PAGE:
Anze Kopitar, C, Los Angeles Kings
As previously stated, the Kings are just really, really good in overtime. Not only thanks to Carter, but to Kopitar as well. In 60:33 minutes of 3-on-3, Kopitar has four OT goals and seven assists for a points-per-60 average of 10.94. He's a steadying presence in overtime, but it's also a place where his offensive creativity thrives.
The 3-on-3 just seems built for a guy like this, and Kuzy has met the expectations. He has two goals and five assists in 49:58, an 8.47 points-per-60 average. (Alex Ovechkin, if you're curious, has three goals and an assist in 38:24 of 3-on-3.)
When Malkin gets room to create, it's pretty much a sure thing offensively. In 30:43, he has two goals and four assists for six primary points, or an 11.83 points per 60. (Sidney Crosby, if you're curious, has three goals, three assists in 52:54 of 3-on-3.)
We're as surprised as you are. It's a small sample size (28:14), but Seabrook has one goal and six assists in the 3-on-3, better numbers than Duncan Keith (five assists in 39:41). He has only been on the ice for four goals against as well. Much credit to Patrick Kane and Artemi Panarin for their assumed assistance, but points are points, even if only four of them were primary ones for Seabrook.
Here are the not-as-good.
Nicklas Backstrom, C, Capitals
Here's a weird one: Backstrom has just one goal in the 3-on-3 in 32:45, for a points-per-60-minutes average of 1.85. During that span, at 5-on-5? It's 2.10.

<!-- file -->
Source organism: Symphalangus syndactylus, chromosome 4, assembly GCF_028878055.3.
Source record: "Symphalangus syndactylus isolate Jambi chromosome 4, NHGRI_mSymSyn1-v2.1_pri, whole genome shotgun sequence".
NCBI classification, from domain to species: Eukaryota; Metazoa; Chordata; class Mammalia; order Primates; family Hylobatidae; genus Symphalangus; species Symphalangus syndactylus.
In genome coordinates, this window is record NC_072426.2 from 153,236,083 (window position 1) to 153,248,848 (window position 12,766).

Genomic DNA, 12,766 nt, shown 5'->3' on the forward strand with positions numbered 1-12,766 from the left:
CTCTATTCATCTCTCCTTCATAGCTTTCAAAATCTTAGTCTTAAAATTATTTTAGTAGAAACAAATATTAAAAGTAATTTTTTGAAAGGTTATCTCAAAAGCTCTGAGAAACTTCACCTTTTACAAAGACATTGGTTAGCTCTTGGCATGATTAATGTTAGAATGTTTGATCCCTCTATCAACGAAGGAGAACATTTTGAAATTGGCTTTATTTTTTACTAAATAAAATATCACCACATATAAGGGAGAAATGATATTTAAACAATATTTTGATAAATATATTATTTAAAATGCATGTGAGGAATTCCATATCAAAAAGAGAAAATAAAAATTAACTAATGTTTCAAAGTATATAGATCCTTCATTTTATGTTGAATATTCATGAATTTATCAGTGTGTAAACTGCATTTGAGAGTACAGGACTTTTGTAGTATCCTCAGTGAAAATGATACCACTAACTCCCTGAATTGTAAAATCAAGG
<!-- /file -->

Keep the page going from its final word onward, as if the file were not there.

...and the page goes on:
Brassard has played 45:21 in the 3-on-3 and has just one assist, meaning that his points per 60 in the 5-on-5 (1.61) is higher than that in the 3-on-3. He's also a minus-22 in Corsi differential in the 3-on-3, in the bottom 10 during the past three seasons.
Forsberg has put up small numbers in the 3-on-3, with a goal and an assist in 40:39. But the reason he lands here is that while he has been on the ice for two goals for -- and an NHL-worst 11 goals against in the 3-on-3.
The Ducks are, overall, a pretty underwhelming team in the 3-on-3. Fowler has played 43:26 and has never registered a point in the past three seasons. He has been on the ice for one goal for -- and nine against. Ouch.
One assumes Green would thrive in the open space of the 3-on-3, but maybe we're talking about the guy from seven years ago. This Mike Green has no points in 52:08, while giving up five goals.
It's a relatively small sample size (25:05), but the Wild star doesn't have a point in the 3-on-3 in the past three seasons.
Rask has two goals in 39:64. That's OK. Rask has been on the ice for 10 goals against and has a minus-24 Corsi differential in the 3-on-3. That's ... not OK.
This is a baffling one. Daniel has played 45:98 in the 3-on-3 and has mustered just two assists. Henrik has played 37:43 and has contributed two goals. Again, we understand age and all of that, but you'd figure the sonar these two have could have produced a few more goal-creating cycles.
John Tavares, C, Islanders
There are players who are much worse than Tavares in the 3-on-3. But the Islanders captain has generated a goal and three assists in 58:63 (4.09 points per 60) and has a negative Corsi differential of minus-32 in the 3-on-3, second worst in the NHL for the past three seasons. Still, he has been on the ice for only five goals against.
Henrik Zetterberg, C, Red Wings
In 55:95 of ice time, Zetterberg has just two secondary assists for a 2.14 points-per-60-minutes average. His points per 60 in 5-on-5 for the past three years is 1.71. Like his Swedish national teammates in Vancouver, had this been 2007 instead of 2017, we imagine it's a different story.
But it's a young man's game now, especially in the 3-on-3. Just ask Connor and Leon.